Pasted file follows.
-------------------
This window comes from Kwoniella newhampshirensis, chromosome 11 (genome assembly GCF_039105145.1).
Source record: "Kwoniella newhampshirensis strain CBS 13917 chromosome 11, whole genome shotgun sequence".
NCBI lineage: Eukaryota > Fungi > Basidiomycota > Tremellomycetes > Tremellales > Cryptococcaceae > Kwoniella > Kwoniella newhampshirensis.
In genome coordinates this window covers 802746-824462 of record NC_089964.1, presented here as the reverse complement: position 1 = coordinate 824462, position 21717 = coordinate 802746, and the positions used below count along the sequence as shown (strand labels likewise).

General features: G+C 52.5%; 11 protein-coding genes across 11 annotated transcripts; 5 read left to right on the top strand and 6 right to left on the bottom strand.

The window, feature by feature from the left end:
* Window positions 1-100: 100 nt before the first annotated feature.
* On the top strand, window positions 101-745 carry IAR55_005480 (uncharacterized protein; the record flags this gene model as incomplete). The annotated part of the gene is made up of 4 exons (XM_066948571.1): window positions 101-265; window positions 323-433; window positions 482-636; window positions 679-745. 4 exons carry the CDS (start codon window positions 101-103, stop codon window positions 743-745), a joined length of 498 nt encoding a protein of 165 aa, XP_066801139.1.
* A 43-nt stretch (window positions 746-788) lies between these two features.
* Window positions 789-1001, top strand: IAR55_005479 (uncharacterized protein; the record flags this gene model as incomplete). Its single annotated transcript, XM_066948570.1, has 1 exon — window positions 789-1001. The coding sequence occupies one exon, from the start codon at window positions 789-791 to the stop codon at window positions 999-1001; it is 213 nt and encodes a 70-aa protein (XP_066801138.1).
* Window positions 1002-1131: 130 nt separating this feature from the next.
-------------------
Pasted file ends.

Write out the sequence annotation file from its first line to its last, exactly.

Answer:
This window comes from Kwoniella newhampshirensis, chromosome 11 (genome assembly GCF_039105145.1).
Source record: "Kwoniella newhampshirensis strain CBS 13917 chromosome 11, whole genome shotgun sequence".
NCBI lineage: Eukaryota > Fungi > Basidiomycota > Tremellomycetes > Tremellales > Cryptococcaceae > Kwoniella > Kwoniella newhampshirensis.
In genome coordinates this window covers 802746-824462 of record NC_089964.1, presented here as the reverse complement: position 1 = coordinate 824462, position 21717 = coordinate 802746, and the positions used below count along the sequence as shown (strand labels likewise).

General features: G+C 52.5%; 11 protein-coding genes across 11 annotated transcripts; 5 read left to right on the top strand and 6 right to left on the bottom strand.

The window, feature by feature from the left end:
* Window positions 1-100: 100 nt before the first annotated feature.
* On the top strand, window positions 101-745 carry IAR55_005480 (uncharacterized protein; the record flags this gene model as incomplete). The annotated part of the gene is made up of 4 exons (XM_066948571.1): window positions 101-265; window positions 323-433; window positions 482-636; window positions 679-745. 4 exons carry the CDS (start codon window positions 101-103, stop codon window positions 743-745), a joined length of 498 nt encoding a protein of 165 aa, XP_066801139.1.
* A 43-nt stretch (window positions 746-788) lies between these two features.
* Window positions 789-1001, top strand: IAR55_005479 (uncharacterized protein; the record flags this gene model as incomplete). Its single annotated transcript, XM_066948570.1, has 1 exon — window positions 789-1001. The coding sequence occupies one exon, from the start codon at window positions 789-791 to the stop codon at window positions 999-1001; it is 213 nt and encodes a 70-aa protein (XP_066801138.1).
* Window positions 1002-1131: 130 nt separating this feature from the next.